In short, Surprise does not deserve a section on its own. There are a variety of methods based on objective functions (let's not forget Infomap), and we shouldn't imply that Surprise is especially important. Aaron McDaid (talk - contribs) 16:50, 4 March 2013 (UTC)
It is obvious that you have not read the surprise papers at all. Please read them and get an objective opinion. Otherwise, it is not childish, it is anti-scientific. Those papers have shown that surprise maximization outperforms all the algorithms tested, which include almost all the best ever tested in complex benchmarks (actually ALL the best available when the surprise study started). Of course, it beats Infomap, so far considered probably the best of all them (please READ the paper). Second, modularity does not take into account the number of nodes in the communities, as you can easily check by yourself. Given a number of intracommunity links, no matter the sizes of the communities (i. e. how many nodes are in them), modularity produces exactly the same result. Third, you say modularity is rubbish, but please consider that this is your opinion, not a general view. Modularity is still the most widely used method (several papers/week) and several modularity maximizers (e. g. Louvain) are still considered among the best algorithms available. All that is basically untrue, but still it is widely thought. In summary, I will be happy to let your changes stand, as soon as they have something to do with reality. — Preceding unsigned comment added by (talk) 17:09, 4 March 2013 (UTC)
It is not appropriate to expect everybody to read every paper. I will not be apologizing for not having read the Surprise papers. Also, it is clear that you are getting very distracted by modularity. Your comments on modularity should be kept in the modularity section. I understand modularity, and some other methods, very well as I studied them in the earlier parts of my PhD. I'm not going to allow you to imply that you're the only person with relevant expertise. Aaron McDaid (talk - contribs) 17:18, 4 March 2013 (UTC)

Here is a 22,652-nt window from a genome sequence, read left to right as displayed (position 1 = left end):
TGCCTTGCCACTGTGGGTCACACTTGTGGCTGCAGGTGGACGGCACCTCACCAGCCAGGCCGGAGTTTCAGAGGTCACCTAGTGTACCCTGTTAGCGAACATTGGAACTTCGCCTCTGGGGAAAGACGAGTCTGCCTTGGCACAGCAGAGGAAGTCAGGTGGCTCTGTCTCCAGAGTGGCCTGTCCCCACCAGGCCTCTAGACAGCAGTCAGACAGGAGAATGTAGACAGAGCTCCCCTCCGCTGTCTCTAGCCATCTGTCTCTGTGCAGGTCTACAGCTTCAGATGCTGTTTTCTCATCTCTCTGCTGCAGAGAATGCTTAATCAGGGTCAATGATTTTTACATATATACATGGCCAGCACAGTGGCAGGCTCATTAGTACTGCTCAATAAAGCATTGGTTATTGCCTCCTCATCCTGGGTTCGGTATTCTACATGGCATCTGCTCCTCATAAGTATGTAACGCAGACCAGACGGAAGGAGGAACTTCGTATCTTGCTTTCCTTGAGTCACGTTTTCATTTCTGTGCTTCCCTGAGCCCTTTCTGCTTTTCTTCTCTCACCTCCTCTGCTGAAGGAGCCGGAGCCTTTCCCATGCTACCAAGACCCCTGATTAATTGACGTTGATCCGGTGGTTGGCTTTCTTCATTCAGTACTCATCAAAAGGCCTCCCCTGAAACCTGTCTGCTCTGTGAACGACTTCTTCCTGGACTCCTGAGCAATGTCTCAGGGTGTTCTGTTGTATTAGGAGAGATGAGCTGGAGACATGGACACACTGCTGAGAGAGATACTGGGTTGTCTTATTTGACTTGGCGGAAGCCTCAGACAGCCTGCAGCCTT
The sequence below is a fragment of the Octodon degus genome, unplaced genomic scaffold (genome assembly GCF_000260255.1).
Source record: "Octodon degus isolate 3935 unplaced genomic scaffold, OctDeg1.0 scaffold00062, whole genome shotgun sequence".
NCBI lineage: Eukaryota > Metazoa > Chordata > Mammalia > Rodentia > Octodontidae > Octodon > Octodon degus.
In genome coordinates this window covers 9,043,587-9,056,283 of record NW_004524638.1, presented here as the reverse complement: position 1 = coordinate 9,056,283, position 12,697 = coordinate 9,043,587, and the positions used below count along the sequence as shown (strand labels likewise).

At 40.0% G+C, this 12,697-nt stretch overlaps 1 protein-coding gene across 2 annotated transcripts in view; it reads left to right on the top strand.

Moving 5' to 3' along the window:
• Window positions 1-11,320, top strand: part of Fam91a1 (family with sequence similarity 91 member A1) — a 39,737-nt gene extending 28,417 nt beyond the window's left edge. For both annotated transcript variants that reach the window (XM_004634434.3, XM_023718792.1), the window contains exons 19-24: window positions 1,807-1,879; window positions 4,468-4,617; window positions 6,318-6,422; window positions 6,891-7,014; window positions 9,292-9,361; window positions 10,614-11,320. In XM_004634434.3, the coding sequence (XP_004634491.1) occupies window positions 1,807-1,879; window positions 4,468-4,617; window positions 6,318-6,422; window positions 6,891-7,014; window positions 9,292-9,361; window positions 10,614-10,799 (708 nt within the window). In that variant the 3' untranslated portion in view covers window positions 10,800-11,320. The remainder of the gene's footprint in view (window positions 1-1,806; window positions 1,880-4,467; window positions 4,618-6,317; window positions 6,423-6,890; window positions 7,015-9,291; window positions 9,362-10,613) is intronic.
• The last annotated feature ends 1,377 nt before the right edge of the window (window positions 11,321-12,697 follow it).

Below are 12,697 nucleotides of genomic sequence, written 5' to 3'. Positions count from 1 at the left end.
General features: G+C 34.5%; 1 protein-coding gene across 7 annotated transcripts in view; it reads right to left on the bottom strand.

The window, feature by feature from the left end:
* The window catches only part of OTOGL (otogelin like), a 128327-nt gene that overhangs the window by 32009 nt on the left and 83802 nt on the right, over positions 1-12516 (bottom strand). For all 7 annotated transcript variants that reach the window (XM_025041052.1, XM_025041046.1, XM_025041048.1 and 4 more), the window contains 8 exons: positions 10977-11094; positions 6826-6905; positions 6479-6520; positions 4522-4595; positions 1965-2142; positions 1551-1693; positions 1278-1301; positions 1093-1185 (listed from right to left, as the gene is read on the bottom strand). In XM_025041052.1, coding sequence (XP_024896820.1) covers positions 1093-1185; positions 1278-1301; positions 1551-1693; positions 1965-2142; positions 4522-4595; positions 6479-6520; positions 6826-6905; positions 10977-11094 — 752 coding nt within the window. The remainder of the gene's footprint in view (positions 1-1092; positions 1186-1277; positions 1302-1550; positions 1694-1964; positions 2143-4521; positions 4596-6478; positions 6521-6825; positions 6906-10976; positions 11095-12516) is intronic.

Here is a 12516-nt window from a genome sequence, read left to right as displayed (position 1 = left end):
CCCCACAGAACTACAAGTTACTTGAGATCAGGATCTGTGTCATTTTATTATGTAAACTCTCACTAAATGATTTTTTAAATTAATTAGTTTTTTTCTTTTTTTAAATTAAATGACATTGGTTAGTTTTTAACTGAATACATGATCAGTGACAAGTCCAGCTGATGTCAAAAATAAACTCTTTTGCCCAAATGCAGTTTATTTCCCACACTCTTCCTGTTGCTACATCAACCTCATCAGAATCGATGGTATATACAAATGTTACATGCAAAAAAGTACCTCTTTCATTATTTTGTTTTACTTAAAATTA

This is very arrogant and misses the point entirely. Regardless of how you evaluate the method to be, it is simply not well established in the field. The surprise papers cited in the article have a very low citation count (most of which are by the author themselves in later papers), at least when comparing to the other methods in the article. It is completely misleading to include this here. And for the record, I for one _have_ read the surprise papers, and I think its relevance is overstated. executive_override (talk) 12:24, 5 March 2013 (UTC)

So, we conclude that you want to change randomly a section that is about a topic you don't have a clue about. Please reconsider and read the papers before having an opinion. This, I think, is a safe advice. — Preceding unsigned comment added by (talk) 17:24, 4 March 2013 (UTC)

  • It is really childish to "conclude" something in behalf of the others, not to mention incredibly arrogant. Remember: It is not the world which needs to prove to you that this method is not relevant, but it is the other way around. Arrogance will get you nowhere. executive_override (talk) 12:24, 5 March 2013 (UTC)

No reason to change the article — Preceding unsigned comment added by (talk) 06:31, 6 March 2013 (UTC)

I think it is best to eliminate the surprise section until real value can be evaluated — Preceding unsigned comment added by (talk) 06:49, 6 March 2013 (UTC)

Sorry for being arrogant. I also think best to delete Surprise until trolls forget about it. — Preceding unsigned comment added by (talk) 09:18, 7 March 2013 (UTC)

This is a very poor article. Many important methods are not included and some of the included have either been demonstrated poor in standard benchmarks (e. g. modularity) or have not been properly tested. Also several minor works are included, while several milestones of the field are missing. I also see a very negative attitude by some of the editors in this talk page, which have led to the elimination of some methods for no particular reason. I suggest to change the structure of the article to include 1) Benchmarks used to test methods; 2) The best methods, according to those benchmarks. Also important is to coordinate what is written here with the "Graph partition" article, which seems to be a totally different topic if you read both. — Preceding unsigned comment added by Zombieanalytics (talkcontribs) 08:15, 12 June 2014 (UTC)